This full-semester, 4 credit design workshop will investigate the impact of digital technologies on material practices of molding, casting, and tiling. The focus will be on the tension between standardization and variation that architects must frequently address in translating design intent to construction. We will foreground this dialog and, using parametric design and digital fabrication tools, seek opportunities to introduce variation within processes of forming and casting­­—systems that typically rely upon standardized repetition.


The course is a design- and fabrication-driven studio, intended for students committed to making as a primary means of learning, experimentation, and exploration of architectural ideas. Exercises will emphasize several aspects of the molding and casting process: opportunities for ornamental and decorative innovation, structural performance, material efficiencies, and driving variation with functional or performance-based criteria, such as light transmission or view angles. Particular emphasis will be placed on developing workflows that balance both analog and digital modes of designing, as well as seamless transitions between 2D and 3D. We will utilize the Rhino 3D software package and its Grasshopper plug-in, which provides an intuitive, graphic interface for creating dynamic, parametric models from simple relationships between objects within the three-dimensional Rhino environment. Students should expect frequent and intensive use of the workshop and Digifablab; the laser cutter will be our primary tool, but students may also utilize the CNC router, vacuum former, and 3D printer, as well as the full array of conventional tools available in the shop. Material possibilities include plaster, concrete, and plastic resins, as well as formed plastic sheet stock.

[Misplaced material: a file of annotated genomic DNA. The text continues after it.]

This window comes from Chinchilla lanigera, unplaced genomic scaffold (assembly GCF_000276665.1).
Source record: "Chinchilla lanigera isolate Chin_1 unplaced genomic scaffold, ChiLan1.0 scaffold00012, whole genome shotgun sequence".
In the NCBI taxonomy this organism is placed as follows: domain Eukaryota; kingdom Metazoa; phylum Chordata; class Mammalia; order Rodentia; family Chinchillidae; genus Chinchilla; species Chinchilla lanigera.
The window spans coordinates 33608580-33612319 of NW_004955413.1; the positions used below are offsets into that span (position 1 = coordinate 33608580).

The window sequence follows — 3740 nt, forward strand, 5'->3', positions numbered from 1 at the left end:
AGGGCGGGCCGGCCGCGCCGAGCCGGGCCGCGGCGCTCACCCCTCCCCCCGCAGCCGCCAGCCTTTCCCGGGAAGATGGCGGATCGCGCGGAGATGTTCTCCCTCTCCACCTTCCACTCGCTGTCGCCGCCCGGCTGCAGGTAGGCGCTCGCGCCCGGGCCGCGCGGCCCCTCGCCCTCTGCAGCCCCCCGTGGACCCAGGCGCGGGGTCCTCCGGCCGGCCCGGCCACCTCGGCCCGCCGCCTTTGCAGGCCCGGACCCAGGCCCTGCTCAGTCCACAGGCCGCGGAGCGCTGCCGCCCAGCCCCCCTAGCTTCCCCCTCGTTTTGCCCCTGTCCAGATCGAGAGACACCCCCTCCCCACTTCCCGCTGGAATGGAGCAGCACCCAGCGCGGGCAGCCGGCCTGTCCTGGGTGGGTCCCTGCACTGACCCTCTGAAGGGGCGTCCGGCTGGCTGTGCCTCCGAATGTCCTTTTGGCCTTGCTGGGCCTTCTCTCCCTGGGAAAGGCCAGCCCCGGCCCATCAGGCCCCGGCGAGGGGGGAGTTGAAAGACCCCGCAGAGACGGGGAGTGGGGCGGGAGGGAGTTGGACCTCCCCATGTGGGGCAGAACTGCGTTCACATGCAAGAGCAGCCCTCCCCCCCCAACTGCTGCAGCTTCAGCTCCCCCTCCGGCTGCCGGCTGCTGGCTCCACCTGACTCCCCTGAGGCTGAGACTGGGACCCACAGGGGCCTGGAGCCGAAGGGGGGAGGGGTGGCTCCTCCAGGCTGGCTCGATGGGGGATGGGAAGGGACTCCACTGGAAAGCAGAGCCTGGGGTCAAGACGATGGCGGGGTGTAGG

As a complement to the primary design component, the course will also seek to foster a broad, critical understanding of contemporary approaches to computation in architecture. There will be periodic assigned readings and discussion sessions. Each student will be responsible for presenting one assigned reading throughout the semester, as well as researching and presenting one case study of a relevant contemporary project. Students will also be expected to contribute regularly to the collective class blog.

Design exercises will be conducted both individually and in teams. The final project will be a collective effort that will synthesize techniques and potentials from earlier exercises in the design and fabrication of a full-scale wall prototype to be displayed in the School of Architecture.

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